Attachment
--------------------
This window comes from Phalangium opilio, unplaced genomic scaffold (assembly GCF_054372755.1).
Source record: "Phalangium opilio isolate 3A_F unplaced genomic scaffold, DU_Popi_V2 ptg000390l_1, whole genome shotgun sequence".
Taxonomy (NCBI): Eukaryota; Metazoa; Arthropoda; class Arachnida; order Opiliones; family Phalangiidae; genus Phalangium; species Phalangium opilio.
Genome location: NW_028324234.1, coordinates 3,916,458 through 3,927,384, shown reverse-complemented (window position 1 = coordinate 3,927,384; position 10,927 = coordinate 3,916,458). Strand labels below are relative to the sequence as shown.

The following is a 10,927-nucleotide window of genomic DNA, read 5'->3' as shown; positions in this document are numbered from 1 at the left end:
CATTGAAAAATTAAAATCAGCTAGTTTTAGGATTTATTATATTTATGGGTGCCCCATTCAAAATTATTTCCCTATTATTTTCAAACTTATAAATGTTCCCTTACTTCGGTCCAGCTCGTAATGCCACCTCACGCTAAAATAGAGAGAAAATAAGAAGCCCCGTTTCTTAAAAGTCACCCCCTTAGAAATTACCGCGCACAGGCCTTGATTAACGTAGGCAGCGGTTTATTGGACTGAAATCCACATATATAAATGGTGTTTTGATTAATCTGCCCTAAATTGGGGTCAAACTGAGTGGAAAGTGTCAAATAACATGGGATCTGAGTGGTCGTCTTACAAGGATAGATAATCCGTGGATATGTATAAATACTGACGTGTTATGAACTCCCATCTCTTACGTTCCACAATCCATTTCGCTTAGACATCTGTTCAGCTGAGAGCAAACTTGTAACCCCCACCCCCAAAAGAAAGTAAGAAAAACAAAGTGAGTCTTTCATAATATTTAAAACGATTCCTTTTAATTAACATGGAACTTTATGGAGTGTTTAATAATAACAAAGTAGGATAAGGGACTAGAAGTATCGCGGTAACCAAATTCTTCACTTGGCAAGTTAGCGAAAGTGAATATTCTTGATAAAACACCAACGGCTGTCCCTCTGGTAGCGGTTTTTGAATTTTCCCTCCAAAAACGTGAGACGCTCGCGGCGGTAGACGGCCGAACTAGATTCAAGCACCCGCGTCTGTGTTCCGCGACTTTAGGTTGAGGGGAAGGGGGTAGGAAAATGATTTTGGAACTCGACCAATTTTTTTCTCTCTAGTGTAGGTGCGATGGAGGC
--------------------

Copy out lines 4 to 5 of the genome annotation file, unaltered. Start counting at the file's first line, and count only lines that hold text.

Genome location: NW_028324234.1, coordinates 3,916,458 through 3,927,384, shown reverse-complemented (window position 1 = coordinate 3,927,384; position 10,927 = coordinate 3,916,458). Strand labels below are relative to the sequence as shown.

The following is a 10,927-nucleotide window of genomic DNA, read 5'->3' as shown; positions in this document are numbered from 1 at the left end: